There is no singular definition of biryani. To think that the dish is just seasoned rice with either meat or vegetables is a gross over-simplification, if not an outright mistake. Aside from the vast differences between southern and northern Indian cuisine, no two cooks make it the same way, and in truth, no cook makes it the same way each time, either. Born into royalty around the 16th century, it shares many qualities with humble pulao or pulav, AKA pilaf, but is distinctly, clearly an elevated form of the concept.
Biryani is an entree, the main event of a meal unveiled with great fanfare, whereas pulao is merely a side, even if it contains a complete protein. Speaking for itself with more complex and stronger spices, a proper biryani commands all the attention of the eater, acting as both dinner and entertainment in one. Rice is always at the foundation, but everything else is up for debate.
Given all the disagreements about what a biryani should be, developing a proper recipe is a near impossible task. As an American, I can never claim that my take on the time-honored tradition is even remotely accurate, authentic, or worthy of being called the “best.” I can only offer inspiration to try biryani, of any sort at all, to enjoy a taste of the single most popular food across the entire Indian subcontinent. Honor the source, but don’t forget to have fun with it and cater to your own tastes. That’s how food continues to evolve in our interconnected world, right?
Hyderabadi chicken biryani seemed to me the easiest, most recognizable overseas, and widely loved variation to start with. While it does demand low and slow cooking, it’s layered with spices in a simple, logical way that’s more manageable than most. Rose water and saffron create the signature, luxurious flavor, perfumed with floral notes that mingle and fuse with the spices for a full aromatic experience. Par-cooked rice meets marinated proteins to end with a perfectly cooked, tender bite all the way through.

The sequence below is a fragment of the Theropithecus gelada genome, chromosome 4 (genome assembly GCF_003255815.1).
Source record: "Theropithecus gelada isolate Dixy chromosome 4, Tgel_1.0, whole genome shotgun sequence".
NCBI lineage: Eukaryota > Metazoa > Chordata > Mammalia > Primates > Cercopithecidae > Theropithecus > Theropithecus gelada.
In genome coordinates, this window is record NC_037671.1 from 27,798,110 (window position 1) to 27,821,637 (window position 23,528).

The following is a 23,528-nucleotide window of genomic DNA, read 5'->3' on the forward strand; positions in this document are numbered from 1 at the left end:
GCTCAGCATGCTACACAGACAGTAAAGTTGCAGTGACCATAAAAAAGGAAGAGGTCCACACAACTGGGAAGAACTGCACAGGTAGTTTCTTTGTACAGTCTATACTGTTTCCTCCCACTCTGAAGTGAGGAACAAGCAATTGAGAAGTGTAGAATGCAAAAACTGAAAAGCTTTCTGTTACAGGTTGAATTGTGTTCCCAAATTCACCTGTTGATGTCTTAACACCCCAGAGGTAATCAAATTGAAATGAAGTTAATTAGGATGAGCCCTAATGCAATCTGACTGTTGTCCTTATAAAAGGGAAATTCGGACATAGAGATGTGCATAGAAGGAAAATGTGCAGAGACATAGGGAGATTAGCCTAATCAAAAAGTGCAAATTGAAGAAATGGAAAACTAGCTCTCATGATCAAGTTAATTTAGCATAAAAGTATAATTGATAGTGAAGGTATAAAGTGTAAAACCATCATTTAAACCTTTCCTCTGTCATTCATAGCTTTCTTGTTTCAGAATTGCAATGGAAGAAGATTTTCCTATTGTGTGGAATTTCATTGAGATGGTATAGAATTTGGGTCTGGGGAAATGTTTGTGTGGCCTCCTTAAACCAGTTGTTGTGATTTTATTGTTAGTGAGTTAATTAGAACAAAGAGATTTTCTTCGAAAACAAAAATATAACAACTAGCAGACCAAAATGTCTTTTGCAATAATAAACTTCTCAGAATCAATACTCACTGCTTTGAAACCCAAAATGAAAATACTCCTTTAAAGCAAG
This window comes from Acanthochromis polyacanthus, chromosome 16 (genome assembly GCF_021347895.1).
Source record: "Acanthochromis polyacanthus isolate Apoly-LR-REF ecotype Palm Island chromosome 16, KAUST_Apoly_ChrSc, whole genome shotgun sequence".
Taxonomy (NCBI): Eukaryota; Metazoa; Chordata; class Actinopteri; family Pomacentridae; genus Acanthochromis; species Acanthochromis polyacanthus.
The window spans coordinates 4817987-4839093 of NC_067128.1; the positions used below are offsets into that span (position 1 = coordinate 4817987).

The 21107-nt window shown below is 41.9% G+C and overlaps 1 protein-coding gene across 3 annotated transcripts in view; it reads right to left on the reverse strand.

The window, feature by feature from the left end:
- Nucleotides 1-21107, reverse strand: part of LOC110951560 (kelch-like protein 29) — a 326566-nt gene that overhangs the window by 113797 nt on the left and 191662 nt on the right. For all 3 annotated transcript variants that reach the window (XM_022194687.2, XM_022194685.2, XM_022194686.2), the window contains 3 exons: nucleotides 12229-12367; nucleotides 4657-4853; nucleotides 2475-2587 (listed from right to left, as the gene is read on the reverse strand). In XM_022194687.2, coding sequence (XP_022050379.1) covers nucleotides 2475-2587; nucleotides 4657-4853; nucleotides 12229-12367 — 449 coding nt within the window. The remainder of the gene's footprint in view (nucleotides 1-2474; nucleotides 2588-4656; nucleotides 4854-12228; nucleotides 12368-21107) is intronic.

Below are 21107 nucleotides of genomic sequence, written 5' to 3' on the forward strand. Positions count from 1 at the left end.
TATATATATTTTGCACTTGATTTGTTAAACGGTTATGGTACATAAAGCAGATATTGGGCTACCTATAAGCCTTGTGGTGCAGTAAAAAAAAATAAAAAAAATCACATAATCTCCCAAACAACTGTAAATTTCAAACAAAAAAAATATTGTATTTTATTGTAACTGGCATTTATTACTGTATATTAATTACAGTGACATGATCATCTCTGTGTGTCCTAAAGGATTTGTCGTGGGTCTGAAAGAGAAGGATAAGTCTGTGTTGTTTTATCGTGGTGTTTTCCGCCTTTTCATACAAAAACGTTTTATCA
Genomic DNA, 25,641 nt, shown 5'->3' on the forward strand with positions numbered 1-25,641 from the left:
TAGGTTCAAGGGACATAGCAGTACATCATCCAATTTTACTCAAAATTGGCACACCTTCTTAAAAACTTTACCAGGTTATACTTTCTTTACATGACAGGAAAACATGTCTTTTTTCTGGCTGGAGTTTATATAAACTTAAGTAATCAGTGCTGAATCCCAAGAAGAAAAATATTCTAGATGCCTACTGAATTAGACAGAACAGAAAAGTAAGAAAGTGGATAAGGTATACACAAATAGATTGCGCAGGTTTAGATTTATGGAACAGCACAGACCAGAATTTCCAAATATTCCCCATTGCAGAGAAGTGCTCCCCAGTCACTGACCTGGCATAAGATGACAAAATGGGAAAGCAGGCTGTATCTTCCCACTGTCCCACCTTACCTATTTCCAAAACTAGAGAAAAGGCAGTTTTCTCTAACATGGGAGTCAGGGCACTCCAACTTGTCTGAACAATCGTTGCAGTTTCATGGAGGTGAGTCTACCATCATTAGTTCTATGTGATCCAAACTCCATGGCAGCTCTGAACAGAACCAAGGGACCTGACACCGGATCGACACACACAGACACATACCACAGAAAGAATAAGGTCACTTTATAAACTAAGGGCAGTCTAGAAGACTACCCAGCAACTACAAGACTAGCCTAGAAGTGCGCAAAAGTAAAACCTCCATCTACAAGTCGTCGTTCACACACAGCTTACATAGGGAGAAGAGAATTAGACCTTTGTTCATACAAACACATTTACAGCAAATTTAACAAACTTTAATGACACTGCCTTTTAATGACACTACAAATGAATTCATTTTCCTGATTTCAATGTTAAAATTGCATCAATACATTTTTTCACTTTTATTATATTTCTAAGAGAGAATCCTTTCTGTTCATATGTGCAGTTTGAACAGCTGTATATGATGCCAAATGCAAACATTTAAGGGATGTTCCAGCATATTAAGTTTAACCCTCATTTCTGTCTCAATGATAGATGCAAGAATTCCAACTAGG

In a move that should surprise precisely no one, my take is a clear break with tradition. Coconut oil provides a dairy-free equivalent to ghee, while vegan yogurt of any variety, be it oat, soy, almond, coconut, or other, is a seamless swap. For the meat of the matter, finely sliced Sugimoto koshin shiitake imitates the shredded texture of stewed chicken. Their inherently, unmistakably umami flavor only adds to the illusion. I prefer the koshin variety here for their expansive, flat caps that create a similarly meaty sensation when shredded, creating a more satisfying experience overall.
Much of this recipe is just a waiting game. Soaking the shiitake in water overnight to properly rehydrate them and bring out the full range of umami within is essential, as is the slow marinating process in the dairy-free yogurt mixture. While most people credit this step with creating more tender meat, there’s more happening here that also applies to plants. The acidic properties make it a great carrier for other seasonings, helping all those great spices to infuse deep within the mushrooms. Edible art like that can’t be rushed.
What makes a great biryani?
While taste is subjective, there are certain unifying characteristics of a good biryani that remain consistent across the globe:
- Basmati rice is a non-negotiable. No other variety has the same delicate fragrance and texture. Each grain should remain separate and fluffy but simultaneously moist and sticky. It’s hard to describe, but you know it when you taste it.
- Seasonings should be balanced, moderately spiced and nuanced with bites of sweetness, saltiness, herbaceousness, and tartness. No one taste should stand out above the rest; the ultimate goal is flavor harmony.
- Kokumi, or the sensation of richness, often associated with fat, is essential. That’s why it’s traditionally lavished with ghee for that lingering feeling of extravagance. Yes, you can reduce the amount of oil and still enjoy a great biryani… But it won’t be the best biryani.
How can you serve biryani?
Think of biryani as the original bowl-in-one. No one will walk away from the table hungry if that’s the only dish on it. That said, it’s nice to have small accompaniments such as:
Homemade biryani is a physical manifestation of love. It takes time, effort, reasonable cooking skills, and a well-stocked spice rack to pull off such a feat. Sharing biryani with someone makes a clear, unmistakable statement, whether those feelings are spoken or not. Saying “I love you” is redundant when biryani is on the table.